"Draw your chair up close to the edge of the precipice and I'll tell you a story." ~F. Scott Fitzgerald

06 January 2011

A Delay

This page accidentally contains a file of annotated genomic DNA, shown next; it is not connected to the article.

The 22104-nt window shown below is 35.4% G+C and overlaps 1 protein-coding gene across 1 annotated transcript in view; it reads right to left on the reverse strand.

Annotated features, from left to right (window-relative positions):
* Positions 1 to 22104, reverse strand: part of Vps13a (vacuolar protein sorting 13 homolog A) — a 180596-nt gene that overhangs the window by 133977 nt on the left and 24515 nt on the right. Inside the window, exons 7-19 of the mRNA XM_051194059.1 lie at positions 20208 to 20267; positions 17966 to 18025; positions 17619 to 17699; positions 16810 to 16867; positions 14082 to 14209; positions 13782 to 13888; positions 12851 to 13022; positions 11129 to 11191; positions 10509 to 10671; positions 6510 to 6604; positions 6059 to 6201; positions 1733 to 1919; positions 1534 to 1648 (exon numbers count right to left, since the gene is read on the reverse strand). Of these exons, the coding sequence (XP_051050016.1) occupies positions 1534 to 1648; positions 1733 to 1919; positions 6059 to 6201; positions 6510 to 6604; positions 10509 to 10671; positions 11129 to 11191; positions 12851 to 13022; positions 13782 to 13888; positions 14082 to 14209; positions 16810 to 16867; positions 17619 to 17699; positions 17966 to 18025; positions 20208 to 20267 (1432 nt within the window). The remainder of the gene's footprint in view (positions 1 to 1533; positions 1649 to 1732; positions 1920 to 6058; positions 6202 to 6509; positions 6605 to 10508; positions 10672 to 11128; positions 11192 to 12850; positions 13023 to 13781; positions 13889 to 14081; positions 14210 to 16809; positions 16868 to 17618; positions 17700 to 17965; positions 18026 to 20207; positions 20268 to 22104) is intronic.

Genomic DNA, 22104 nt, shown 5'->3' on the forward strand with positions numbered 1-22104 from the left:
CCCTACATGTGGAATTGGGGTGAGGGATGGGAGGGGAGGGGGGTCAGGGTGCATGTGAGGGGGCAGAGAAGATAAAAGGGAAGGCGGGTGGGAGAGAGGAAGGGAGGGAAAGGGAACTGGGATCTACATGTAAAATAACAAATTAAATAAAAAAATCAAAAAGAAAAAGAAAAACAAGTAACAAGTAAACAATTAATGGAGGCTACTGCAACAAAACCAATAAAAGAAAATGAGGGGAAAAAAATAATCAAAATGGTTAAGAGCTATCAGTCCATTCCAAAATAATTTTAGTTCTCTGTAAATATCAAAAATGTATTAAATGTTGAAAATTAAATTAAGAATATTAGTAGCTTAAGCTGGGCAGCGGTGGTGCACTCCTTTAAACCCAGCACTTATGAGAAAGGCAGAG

Hearing water rippling close by, Syndria pushed her way through briers and thorn bushes to collapse on the bank of the small stream. She dropped the pack Tamara had prepared for her next to her lap, then leaned forward and dipped her hands into the clear water. The stream flowed from a spring to the north, so it was surprisingly cold. Splashing some on her face, Syndria gasped as the icy water quickly snapped her out of the trance-like state she had walked in for the last few hours. Wiping her hands on the cleanest spot she could find on her gown, the girl untied the pack in anticipation of a chunk of Tamara’s sweetbread. Her eyes widened in delight as she took in the pack’s contents. Besides the sweetbread, Tamara had packed a hunk of salted pork and fresh cheese. There was also a small bundle tied in red trim, and Syndria’s mouth watered as she realized the pretty little bundle held molasses candies she had helped Lyddie make. Once the food was out of the pack, she couldn’t believe her eyes. Syndria tore off the soiled gown she had been wearing and tossed it aside. There in the bottom of the pack lay the deep red dress Tamara had first altered for the girl. She splashed the cold water from the stream over her body, more concerned about not getting the dress dirty than with the sting she got from the icy stream in the morning breeze. She pulled the red gown on over her head, smiling with delight at the thought of Tamara’s loving gesture. Feeling refreshed in the new gown, Syndria settled down to eat. She tucked the candies into her pocket for later, knowing that if she ate even one now she would devour them all. Just as she took a big bite out of the pork, she heard a twig snap in the forest behind her.